Kansas Demands Child Support Payments From Sperm Donor

test tube babyWe have been following cases where sperm donors have been held for child support or alternatively sought parental rights. The latest such case is out of Kansas where the state is pursuing a sperm donor for child support. William Marotta responded to an advertisement by a lesbian couple to donate sperm, but, after the couple split up, the state insisted on being given his name as the father and pursued him for monthly support payments.

Angela Bauer and her former partner, Jennifer Schreiner, put the advertisement on Craig’s list in March 2009 and Marotta decided to help out. Recently he was told that the Kansas Department for Children and Families (DCF) recently compelled Bauer to reveal the name as a condition for state support. Since the state does not recognize same-sex marriage, the couple had to adopt the child. They adopted a total of eight children during over the course of their relationship. This appears the only child by artificial insemination. The couple elected to artificially inseminate Schreiner. Bauer cannot support the child without state support due to an illness. The state said that if the parents did not reveal the donor’s name, it would withhold health benefits. Marotta, a 46-year-old machinist, believes that the state is actually targeting him out of hostility for same-sex couples.

Ironically, since the state does not recognize same-sex marriage, it cannot collect child support from the women.

Marotta signed an agreement relinquishing all legal claims to the child but the state insists that this does not relieve him of child support obligations. He is fighting the agency action though he is facing high legal costs.

Source: Washington Post

68 thoughts on “Kansas Demands Child Support Payments From Sperm Donor”

  1. Ariel,
    Regarding multitasking. The ultimate multitask is to make a solo instrument approach to a busy airport in a multi-engine airplane in hardball instrument meteorological conditions (IMC) with an engine acting up, the wings icing up and only a quarter mile visibility. It is disconcerting as well to have the tower ask me if I “want equipment.” That is tower talk for calling the fire trucks out to the runway.

    Been there, done that, and have the cap and T-shirt.

  2. Mike Appleton, all LAW is off when you’re dealing with these child support agencies. They not only make up the law on their own, but they do things without court orders to start with. They send bogus paperwork to employers, and even federal agencies, that are inadequate and insufficient from a legal standpoint, and they intimidate other agencies into bending to their will, and they snatch people’s money without even the amount of paperwork and legal backing that the IRS needs to show to place a levy. They’re agencies gone mad with power. This had to happen because they were given the right to skip due process “a little bit here and there” to make it harder to get welfare, and so they were combining their powers against people who didn’t have the wherewithal to get together to get a class action against government agencies started. And they get four billion dollars a year to figure out new ways to cheat. Nobody will look into their unlawful conduct because ultimately there are judges behind the whole thing hiding their own loosey-goosey stuff that is all buried under layers of secrecy in the family courts.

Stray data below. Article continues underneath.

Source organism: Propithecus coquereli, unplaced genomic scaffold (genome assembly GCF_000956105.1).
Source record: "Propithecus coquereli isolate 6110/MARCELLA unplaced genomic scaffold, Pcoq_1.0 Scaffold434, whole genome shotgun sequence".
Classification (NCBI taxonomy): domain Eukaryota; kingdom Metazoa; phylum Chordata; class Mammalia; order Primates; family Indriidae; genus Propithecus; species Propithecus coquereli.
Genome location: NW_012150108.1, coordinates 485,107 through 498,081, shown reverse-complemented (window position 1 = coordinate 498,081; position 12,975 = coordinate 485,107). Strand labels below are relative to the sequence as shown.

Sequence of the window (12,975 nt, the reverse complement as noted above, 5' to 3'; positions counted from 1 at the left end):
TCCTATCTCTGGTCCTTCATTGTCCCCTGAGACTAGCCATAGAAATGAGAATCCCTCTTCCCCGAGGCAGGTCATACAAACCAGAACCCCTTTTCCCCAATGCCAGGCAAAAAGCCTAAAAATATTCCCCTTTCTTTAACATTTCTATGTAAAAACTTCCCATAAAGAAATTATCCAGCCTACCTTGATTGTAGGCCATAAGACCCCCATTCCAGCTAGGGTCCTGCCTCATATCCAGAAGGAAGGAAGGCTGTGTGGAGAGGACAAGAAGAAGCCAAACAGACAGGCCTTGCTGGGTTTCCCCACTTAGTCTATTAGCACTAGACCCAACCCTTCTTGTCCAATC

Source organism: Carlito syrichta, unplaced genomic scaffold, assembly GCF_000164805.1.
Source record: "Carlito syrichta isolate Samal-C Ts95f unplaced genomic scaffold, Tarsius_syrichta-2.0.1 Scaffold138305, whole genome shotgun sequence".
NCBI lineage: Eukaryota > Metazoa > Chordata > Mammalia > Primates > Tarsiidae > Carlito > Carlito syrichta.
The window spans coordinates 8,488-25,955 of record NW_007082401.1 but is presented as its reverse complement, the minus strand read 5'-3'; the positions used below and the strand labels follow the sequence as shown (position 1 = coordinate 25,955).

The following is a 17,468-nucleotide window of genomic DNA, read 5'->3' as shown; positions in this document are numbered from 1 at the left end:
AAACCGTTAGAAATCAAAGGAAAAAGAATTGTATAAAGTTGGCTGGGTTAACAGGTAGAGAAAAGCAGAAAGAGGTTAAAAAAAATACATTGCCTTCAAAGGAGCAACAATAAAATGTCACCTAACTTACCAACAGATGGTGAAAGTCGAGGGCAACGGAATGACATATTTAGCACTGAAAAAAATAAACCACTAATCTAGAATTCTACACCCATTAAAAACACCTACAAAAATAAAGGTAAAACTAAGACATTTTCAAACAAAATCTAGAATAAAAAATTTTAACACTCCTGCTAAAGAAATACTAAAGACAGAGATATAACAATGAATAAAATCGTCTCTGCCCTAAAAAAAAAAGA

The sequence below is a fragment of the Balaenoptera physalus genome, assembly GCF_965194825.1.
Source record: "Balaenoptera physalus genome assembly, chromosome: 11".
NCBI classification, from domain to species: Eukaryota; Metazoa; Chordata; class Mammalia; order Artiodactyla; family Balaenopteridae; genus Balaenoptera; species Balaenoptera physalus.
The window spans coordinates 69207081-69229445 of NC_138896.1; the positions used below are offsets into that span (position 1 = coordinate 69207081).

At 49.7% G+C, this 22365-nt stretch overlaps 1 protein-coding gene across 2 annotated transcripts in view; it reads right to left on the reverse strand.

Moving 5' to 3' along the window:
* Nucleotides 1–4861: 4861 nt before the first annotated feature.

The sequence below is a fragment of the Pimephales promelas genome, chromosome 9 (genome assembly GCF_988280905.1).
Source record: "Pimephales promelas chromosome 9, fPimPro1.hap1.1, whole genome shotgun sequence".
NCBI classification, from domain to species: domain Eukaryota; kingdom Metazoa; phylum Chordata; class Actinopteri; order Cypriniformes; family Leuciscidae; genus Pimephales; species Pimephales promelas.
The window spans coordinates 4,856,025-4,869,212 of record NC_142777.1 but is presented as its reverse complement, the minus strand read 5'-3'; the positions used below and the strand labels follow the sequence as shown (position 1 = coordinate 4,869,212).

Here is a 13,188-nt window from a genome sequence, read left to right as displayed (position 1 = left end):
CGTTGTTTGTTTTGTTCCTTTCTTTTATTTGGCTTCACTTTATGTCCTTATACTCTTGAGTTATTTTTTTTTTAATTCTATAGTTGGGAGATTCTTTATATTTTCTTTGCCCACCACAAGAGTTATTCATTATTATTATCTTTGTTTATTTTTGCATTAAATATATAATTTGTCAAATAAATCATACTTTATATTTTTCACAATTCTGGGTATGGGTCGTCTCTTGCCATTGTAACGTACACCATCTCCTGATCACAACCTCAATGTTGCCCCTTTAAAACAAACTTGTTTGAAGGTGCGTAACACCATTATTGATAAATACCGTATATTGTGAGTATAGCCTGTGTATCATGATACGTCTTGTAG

3. As gene has stated…. It’s the sperm donor that’s on the hook…. Unless they have someone to step up to the plate….. It all boils down to who has the money in reality…. Not necessarily the ability to pay….. This is true even when the state has terminated your rights to a child…. They can still force you to pay support…. Even if tricked into pregnancy…..they will come or the money…. Unless the state has some other interest like recognizing a marriage ….. Even if its not the child of the husband…. The state will make him pay…. Why… Because they can….

  4. My tense of “there’s” is obviously wrong. I should pay more attention when I switch from one to many. I’ll blame it on the ease of “V”, “C, and “X”, and computers in general.

  5. Hi, OS,

    ” I do have other skills and am capable of multitasking” , but of course, if your only skills were English and Drama, you’d likely be waiting tables (a good server at a high-end restaurant can make $100K, so maybe that’s not a bad thing). We all have skills beyond our major or minor in College, though some are restricted, even constipated, by College.

    However, I’m replying more to the multitasking (which gives some indication of relative age). A good example of, and the problem with, multitasking is driving while on the cellphone and eating a hamburger. You have visual, tactile, aural, and taste all in interplay. Good multitasking, but I think the one task you should be focusing on isn’t in your ear or your mouth. Studies (oh that claim of authority by study) haven’t shown multitasking as meaning all tasks are done well, but more most tasks are done poorly. For those of you that can’t understand “all” versus “most”, the “most” means one might be done well, but all the others are likely done poorly. If you’re truly multitasking, there might be none done well.

    There’s these arguments about predators, plains of Africa, and maybe butt displays, but I have no idea as to the weight of these arguments regarding focus versus multitasking and getting the job done well.

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